“Three Lessons to be Learned from Contemplating the Nativity Scene”

Homily to Celebrate 800th Anniversary of St. Francis Establishing the First Nativity Scene
National Shrine of St. Francis
December 25, 2023: Readings for Christmas Mass During the Night


What a joy it is for us to come together to mark this very happy and special occasion of the 800th anniversary of the first Nativity scene set into place by St. Francis, and there could be no more appropriate place for us to do so than here at the National Shrine of St. Francis in this city under his patronage.  I am grateful to Fr. Bobby for the invitation to join you for this special day, as well as to all of our Capuchin friars for their invaluable pastoral ministry here; and likewise to the Knights of St. Francis and all of you who support the mission of this beacon of peace, prayer and holiness in the heart of our city.

There are, of course, many fond memories and cherished and time-honored traditions, rituals and symbols that mark this time of the year – the symbol of the Christmas tree and the ritual involved in decorating it, the Christmas wreath, stockings by the fireplace, the wrapping of presents and placing them under the tree, and so forth – all of which makes this a very enchanted time of the year.  But most of all for Christians, and especially for us as Catholics, the Christmas crèche remains the most cherished and distinctive symbol of Christmas.

Humanity: Presence in Time

The story, I’m sure, is well known to all of us in this church today: how St. Francis was living in a hermitage outside of the town of Greccio in Umbria, and was inspired – as it is believed, by his pilgrimage to the Holy Land three years before – to depict the scene of Christ’s birth in a literal way.  As his first biographer, Brother Thomas of Celano, explains it, St. Francis desired to “represent the birth of that Child in Bethlehem in such a way that with our bodily eyes we may see what he suffered for lack of the necessities of a newborn babe and how he lay in [a] manger between the ox and ass.”  And people from all around flocked to contemplate the scene during Christmas Mass.[1]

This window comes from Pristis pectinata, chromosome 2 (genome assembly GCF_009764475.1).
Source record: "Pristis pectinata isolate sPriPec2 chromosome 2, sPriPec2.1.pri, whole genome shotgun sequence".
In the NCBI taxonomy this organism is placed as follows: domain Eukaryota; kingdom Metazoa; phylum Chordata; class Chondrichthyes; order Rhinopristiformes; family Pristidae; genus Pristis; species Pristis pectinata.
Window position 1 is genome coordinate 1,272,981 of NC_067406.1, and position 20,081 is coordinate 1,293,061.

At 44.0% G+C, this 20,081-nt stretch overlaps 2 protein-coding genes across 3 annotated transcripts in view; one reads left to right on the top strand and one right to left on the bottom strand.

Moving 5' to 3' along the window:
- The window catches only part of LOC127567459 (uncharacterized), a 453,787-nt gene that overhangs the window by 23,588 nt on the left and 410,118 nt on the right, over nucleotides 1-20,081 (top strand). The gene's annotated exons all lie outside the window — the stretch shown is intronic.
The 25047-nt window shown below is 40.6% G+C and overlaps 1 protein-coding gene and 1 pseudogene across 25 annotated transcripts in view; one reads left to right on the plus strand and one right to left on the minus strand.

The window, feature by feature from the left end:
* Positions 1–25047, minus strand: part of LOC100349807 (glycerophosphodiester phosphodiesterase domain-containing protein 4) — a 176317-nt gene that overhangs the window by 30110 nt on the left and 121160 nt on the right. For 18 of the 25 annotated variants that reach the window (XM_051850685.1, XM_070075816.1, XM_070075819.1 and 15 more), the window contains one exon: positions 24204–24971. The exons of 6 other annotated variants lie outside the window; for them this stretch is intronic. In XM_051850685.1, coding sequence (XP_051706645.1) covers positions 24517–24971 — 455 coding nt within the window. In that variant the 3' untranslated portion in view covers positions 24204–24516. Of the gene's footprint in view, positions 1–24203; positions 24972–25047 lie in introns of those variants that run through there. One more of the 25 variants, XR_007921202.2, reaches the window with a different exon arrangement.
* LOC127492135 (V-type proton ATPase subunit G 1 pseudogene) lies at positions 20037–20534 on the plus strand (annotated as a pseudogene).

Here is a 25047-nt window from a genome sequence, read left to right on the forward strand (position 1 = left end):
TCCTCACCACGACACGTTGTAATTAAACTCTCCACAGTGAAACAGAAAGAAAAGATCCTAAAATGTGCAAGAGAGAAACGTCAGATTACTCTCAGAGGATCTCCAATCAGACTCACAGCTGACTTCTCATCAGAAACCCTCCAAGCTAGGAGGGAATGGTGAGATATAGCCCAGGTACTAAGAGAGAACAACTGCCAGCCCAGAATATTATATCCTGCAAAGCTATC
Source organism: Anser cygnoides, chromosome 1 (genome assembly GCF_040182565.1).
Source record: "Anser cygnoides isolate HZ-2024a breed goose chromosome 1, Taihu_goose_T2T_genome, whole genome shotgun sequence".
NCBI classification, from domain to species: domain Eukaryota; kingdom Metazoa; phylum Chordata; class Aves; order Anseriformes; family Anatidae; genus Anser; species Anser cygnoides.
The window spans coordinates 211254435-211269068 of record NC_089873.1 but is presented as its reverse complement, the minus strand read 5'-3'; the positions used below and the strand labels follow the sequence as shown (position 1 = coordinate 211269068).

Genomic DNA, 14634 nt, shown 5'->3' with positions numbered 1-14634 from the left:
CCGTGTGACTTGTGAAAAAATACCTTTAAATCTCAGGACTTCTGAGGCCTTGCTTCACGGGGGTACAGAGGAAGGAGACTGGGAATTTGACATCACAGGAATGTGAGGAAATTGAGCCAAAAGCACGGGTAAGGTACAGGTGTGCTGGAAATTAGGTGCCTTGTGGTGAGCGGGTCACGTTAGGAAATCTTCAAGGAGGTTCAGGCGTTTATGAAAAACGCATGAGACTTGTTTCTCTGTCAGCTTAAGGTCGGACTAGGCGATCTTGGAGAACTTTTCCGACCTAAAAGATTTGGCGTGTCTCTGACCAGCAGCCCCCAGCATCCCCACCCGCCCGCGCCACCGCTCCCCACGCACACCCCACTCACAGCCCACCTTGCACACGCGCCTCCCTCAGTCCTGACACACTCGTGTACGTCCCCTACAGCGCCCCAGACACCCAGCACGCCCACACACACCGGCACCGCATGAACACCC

In other words, Francis wanted to emphasize the real human experience of that first Christmas night, that God truly became a human being, being born as a baby from a Virgin Mother.  There was at the time a theological movement that diminished the reality of the humanity of Christ, and looked almost exclusively to his divinity, failing to take full account that the God beyond us and above us is also among us, in the most humble way possible.  This is a good lesson for us, too, especially at this time of the year when it is so easy to romanticize that night when Christ was born.  It is good that we put much effort, artistry and love into decorating our Nativity scenes, but the beauty of the art should inspire us to contemplate the historical moment in its full reality, and not distract us from it.

Francis wanted to make real to us today what it was actually like then, and it doesn’t take much effort to imagine what it was really like: the cold in the middle of a winter night; the smell of animals and also what animals leave on the ground; shepherds for company having just come from the fields (and so probably not smelling much better than the animals!) – shepherds being those who were regarded as the dregs of society and left figuratively as well as literally out in the cold.   But for Francis, this humiliation of the Son of God, the Second Person of the Most Holy Trinity who became a child born in a stable in the midst of squalor and animals and poor peasants, was the model of spiritual perfection.  He who is the ruler of all chose to be subject to his creation, to the point of offering his life on the Cross to free us from sin.[2]

Divinity: Enduring Presence

While this reminder of our Lord’s humanity serves us well in our own time, perhaps what we need more now is a reminder of his divinity.  It seems to me that our tendency in our own time runs in the other direction: to see the Son of God as no more than a friend, a companion, someone who walks with us – all true – but perhaps seeing him as too much of an equal.  After all, as God he has a claim on us, he has dominion over us and we are accountable to him, and that will affect how we live our lives.  We do well, though, to acknowledge that this is not an oppressive kind of dominion but a liberating one; however, this is the case only when we order our lives according to his way.